A few weeks ago, in my daily Bible reading, I came across a passage in 2 Timothy 4 in which Paul mentions two different disciples (Mark & Demas) who are going in different directions spiritually. I shared my thoughts in a blog post entitled “It’s Not How you Start but How you Finish” which you can read here.
Not long after, I was faced with a real-life example of this blog post when I had the opportunity to meet my long-time friend Mark Loomis for lunch.
I met Mark when I was a student at Cal Poly, Pomona sometime in the previous Millennium. I had just returned from a Cru sponsored Summer Mission Project in South Lake Tahoe where I experienced amazing community, personal and group discipleship as well as in-depth teaching and training in evangelism.
When I returned for school in the fall, I was eager to make my mark as I entered my 5th and final year.
A couple I knew from the church I had grown up in contacted me to tell me that their son Mark was going to be attending Cal Poly as a freshman. They wondered if I would meet with him and show him around. I was looking to start a small group so I saw this as a potential divine opportunity.
I remember meeting Mark outside the upper level of the student union. I introduced myself and we went inside, grabbed a table and talked for a while.
I told Mark about Cru and that I was starting a small group Bible study for guys who were new to Cru and I wanted him to be a part of it. Like me, Mark commuted to school. Also like me, he didn’t know a lot of people because there weren’t a lot of folks from his high school who ended up at Cal Poly. I had relayed to Mark how difficult it was for me my first year in college precisely because I was not connected to anyone and I didn’t know anyone. If I had to do it over, I would’ve gotten involved with Cru right away instead of waiting until the middle of my 4th year.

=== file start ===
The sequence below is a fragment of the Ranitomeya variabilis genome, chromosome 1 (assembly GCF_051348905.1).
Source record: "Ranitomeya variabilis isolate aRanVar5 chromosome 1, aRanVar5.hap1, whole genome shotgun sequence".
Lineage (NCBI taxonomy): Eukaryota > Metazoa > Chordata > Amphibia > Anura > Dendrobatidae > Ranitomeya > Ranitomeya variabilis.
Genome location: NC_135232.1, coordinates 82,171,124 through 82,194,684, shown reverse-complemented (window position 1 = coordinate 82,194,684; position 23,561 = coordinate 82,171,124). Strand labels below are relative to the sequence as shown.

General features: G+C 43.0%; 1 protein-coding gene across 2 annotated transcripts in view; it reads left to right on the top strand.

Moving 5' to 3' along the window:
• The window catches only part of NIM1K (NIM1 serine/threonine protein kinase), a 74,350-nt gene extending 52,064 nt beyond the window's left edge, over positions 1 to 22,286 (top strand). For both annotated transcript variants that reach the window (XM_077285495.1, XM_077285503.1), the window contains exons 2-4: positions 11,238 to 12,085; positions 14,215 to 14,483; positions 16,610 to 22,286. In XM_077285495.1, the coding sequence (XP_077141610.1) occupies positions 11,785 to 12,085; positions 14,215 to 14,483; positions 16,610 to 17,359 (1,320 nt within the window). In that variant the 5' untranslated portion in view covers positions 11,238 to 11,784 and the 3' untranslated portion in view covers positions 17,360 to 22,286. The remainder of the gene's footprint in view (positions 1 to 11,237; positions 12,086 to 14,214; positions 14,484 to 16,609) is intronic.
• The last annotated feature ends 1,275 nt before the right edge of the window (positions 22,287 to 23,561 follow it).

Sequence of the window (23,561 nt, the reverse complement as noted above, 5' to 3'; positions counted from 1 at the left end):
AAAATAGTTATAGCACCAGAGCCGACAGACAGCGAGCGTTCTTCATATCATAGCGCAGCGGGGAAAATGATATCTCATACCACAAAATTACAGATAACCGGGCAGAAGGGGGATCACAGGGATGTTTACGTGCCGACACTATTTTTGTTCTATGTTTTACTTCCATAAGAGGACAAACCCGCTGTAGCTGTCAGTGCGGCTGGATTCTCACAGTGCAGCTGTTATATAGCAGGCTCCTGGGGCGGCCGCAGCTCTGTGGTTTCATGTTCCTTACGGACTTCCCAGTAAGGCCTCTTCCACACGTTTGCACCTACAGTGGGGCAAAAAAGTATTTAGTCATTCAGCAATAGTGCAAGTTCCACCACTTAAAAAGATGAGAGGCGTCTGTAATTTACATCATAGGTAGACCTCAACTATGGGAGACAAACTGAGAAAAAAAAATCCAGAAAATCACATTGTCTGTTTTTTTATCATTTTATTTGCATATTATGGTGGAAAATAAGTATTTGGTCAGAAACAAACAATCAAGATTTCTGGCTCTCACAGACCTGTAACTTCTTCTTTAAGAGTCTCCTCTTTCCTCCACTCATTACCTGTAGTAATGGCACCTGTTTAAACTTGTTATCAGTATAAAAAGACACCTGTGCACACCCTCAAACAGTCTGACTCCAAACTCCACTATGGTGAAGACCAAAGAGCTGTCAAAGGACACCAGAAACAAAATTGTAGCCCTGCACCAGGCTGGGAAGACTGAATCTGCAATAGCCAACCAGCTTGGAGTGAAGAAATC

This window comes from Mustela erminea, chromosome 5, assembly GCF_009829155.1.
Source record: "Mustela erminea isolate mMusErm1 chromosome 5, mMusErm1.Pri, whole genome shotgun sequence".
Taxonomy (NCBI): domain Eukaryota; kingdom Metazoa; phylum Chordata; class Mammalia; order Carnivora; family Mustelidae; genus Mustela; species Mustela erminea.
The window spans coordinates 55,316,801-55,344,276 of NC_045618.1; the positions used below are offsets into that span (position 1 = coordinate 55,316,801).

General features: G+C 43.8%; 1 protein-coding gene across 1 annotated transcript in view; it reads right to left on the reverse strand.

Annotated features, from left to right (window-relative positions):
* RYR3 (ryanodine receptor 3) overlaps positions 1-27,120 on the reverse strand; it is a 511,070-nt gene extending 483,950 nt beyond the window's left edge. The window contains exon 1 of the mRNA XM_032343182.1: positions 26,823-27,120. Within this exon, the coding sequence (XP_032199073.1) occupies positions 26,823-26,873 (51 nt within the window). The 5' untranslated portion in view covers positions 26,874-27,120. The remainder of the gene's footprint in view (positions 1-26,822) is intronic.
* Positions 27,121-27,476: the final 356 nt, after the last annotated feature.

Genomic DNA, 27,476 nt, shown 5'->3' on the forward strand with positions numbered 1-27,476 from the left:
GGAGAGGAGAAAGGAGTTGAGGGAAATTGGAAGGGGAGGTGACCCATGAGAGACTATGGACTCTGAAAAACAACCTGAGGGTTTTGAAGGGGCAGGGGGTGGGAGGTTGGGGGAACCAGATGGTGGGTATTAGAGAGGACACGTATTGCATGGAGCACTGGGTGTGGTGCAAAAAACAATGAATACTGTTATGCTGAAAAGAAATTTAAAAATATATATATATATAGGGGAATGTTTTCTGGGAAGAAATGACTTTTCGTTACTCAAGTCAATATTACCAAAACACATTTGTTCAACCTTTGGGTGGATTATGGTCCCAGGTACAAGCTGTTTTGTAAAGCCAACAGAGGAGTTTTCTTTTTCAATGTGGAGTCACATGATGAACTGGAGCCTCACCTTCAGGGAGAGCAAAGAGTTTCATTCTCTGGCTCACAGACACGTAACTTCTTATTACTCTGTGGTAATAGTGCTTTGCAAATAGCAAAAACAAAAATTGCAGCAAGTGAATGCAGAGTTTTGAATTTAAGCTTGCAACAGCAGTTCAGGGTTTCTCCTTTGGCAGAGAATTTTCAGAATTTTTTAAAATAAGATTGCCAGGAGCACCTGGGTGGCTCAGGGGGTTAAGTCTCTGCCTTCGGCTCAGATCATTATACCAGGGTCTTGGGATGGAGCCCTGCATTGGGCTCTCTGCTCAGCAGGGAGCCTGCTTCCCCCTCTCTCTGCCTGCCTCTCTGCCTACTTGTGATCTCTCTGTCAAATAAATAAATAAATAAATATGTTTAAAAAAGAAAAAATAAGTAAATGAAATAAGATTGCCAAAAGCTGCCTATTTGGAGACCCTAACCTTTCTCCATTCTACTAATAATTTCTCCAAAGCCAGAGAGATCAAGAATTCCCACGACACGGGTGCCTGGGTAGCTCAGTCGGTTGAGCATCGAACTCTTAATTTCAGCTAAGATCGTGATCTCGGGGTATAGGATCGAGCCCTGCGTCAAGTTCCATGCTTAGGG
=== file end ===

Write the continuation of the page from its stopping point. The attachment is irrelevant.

Mark took me up on the offer to get involved and he joined my small group, which consisted of 4 guys.
Leading that small group was a pivotal turning point in my own spiritual journey. My experience in leading these men, discipling them and training them in evangelism and discipleship skills was the seed that moved me to give my life to full-time ministry.
Though my time with Mark and the other guys was brief (only 1 year), I’ve maintained a connection with each guy over the years.
When I sat down with Mark for lunch, I was encouraged to hear that he and his family remain steadfast in their commitment to walk with the Lord. Mark has served as an elder, small group leader and mentor, and has been committed to taking the gospel to the world through many various avenues and projects.
Yet I was also discouraged when Mark shared with me that another student we both know had recently abandoned the faith in pursuit of a worldly lifestyle.
Unfortunately, this is a story I encounter far too often. The allure of the world is real and it’s becoming increasingly more challenging to walk with Christ in our post-Christian culture.
Our church is engaged in 30 day campaign called One Life. The idea is that one life can have a tremendous impact in the life of another.
The first week in our home group, the central passage was Matthew 28:18-20, which is commonly known as the Great Commission. The primary command Jesus gives is to “Go and make disciples of all the nations.” A disciple is someone who follows Jesus, hopefully for a lifetime.
This has been our mission, to make disciples, whether with students in the past like Mark, who continues to follow Jesus, or in our current ministry with Young Adults who are trying to find their way in this crazy world in which we live.
Please pray for us to remain steadfast in our own relationships with Christ and pray that we would continue to impact Young Professionals as we seek to heed the Great Commission by making disciples!